So that's kind of my comment. If you want to comment on that, that's fine. But we're all in this together, right? So if the stock goes up, we'll all make money, but I just think maybe the buck stops at the top to maybe set an example.

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 Edward J. Richardson,  Richardson Electronics, Ltd. - Chairman, CEO & President   [32]
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 Well, I certainly appreciate your opinion. It's been stated before and the Board takes all that into consideration and we move forward accordingly.

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Operator   [33]
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 Your next question comes from the line of Brad Leonard, BML Capital Management.

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 Braden Michael Leonard,  BML Capital Management, LLC - Managing Member and Founder   [34]
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 You guys, I guess, overall, you've done, if we just look back at this, a pretty good job of controlling costs and you're operating at plus or minus breakeven in most quarters, which is fine. But I mean, if we step back at this, I think if we're going to be honest with what the company is doing, you just have to realize that you're just not making any progress.

 And the Healthcare is -- I mean, in my opinion, it's been a bust. I mean you guys are doing -- you've done $4.9 million in Healthcare sales this year. I don't know how many CT Tubes you're selling, but it can't be very many. So while it may hold promise, you might think it is, you're just not making any progress. It's been much more difficult than you thought. And it just doesn't seem like there's any incentive to really take any strategic actions to create shareholder value.

 And this goes to -- I mean, I just don't -- Ed, do you ever think about selling this company? Selling off divisions and saying, hey, this is not working, what we're doing. We've been doing it for a long time and we're just not making a lot of progress. Maybe we should be selling this business to a larger company who can take out costs, eliminate duplicative public company costs, management salaries, et cetera. I mean does that even cross your mind or the Board's mind?

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 Edward J. Richardson,  Richardson Electronics, Ltd. - Chairman, CEO & President   [35]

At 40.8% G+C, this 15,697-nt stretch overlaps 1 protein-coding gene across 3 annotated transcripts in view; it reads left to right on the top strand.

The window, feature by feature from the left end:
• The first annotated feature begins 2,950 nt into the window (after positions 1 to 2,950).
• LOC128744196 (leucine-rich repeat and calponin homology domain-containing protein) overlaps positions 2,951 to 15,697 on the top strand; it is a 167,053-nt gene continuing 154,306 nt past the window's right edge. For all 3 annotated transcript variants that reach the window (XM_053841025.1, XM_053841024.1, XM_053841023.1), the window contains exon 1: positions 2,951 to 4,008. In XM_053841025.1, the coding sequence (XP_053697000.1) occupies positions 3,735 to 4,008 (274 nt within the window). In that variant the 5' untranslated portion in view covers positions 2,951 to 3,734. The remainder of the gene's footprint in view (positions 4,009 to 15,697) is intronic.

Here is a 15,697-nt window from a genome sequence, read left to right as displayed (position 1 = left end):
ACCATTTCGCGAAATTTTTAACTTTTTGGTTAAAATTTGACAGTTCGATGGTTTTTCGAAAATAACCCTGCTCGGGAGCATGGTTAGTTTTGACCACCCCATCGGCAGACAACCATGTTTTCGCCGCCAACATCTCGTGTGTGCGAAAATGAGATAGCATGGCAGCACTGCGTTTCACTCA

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 No, it really has not. We're absolutely committed to the Healthcare business, and we think we've made good progress in that area. I understand you do not, but everyone is welcome to their opinion. The Board thinks we're making excellent progress.

 And as we're able to bring the yield improvement up, the costs will come down, makes us even more competitive in the marketplace. We're absolutely committed to Healthcare going forward.

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 Braden Michael Leonard,  BML Capital Management, LLC - Managing Member and Founder   [36]
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 Well, if you look at the Healthcare sales and if the Board thinks you're making progress, your sales were $2.2 million versus $2.5 million quarter-over-quarter. That's not progress. So you can say this, the Board, we've got ex-CEOs, all this. I mean the Board really has no say in this. You've got voting control. The Board is just there as placeholders in a public company.

 They are, and I agree with the past callers, we should adjust the salary. I mean if you're really in this, you really want to drive shareholder value, your salary should be much less and your incentive comp should be much higher. I would pay you a few times as much if it was 20% salary and 80% incentive comp based on profitability and progress. And we're just not making it.

 And I think you're all working hard. I think you're competent people. I think you're probably honest people, but you're not making any progress. Shareholders are not being rewarded. I mean it's just -- it's a stagnant company that is just existing. And it trades below net current assets for a reason because you guys are just unwilling to take steps necessary to drive value. And I mean -- I mean, I don't -- it's not like that you're trying, it's just not working. I mean at some point, you just have to step back and say, hey, what we're doing is not really working. We're not making any money as a company. We're not driving an increased stock price. Which is baffling to me that you own 2 million shares and you don't want to take any actions to drive the stock price higher.

 It's just status quo of existing, what we're doing. And so I don't know. I think it would really benefit shareholders if you, because the Board doesn't really have any say, if you would think about selling this business, selling off a division.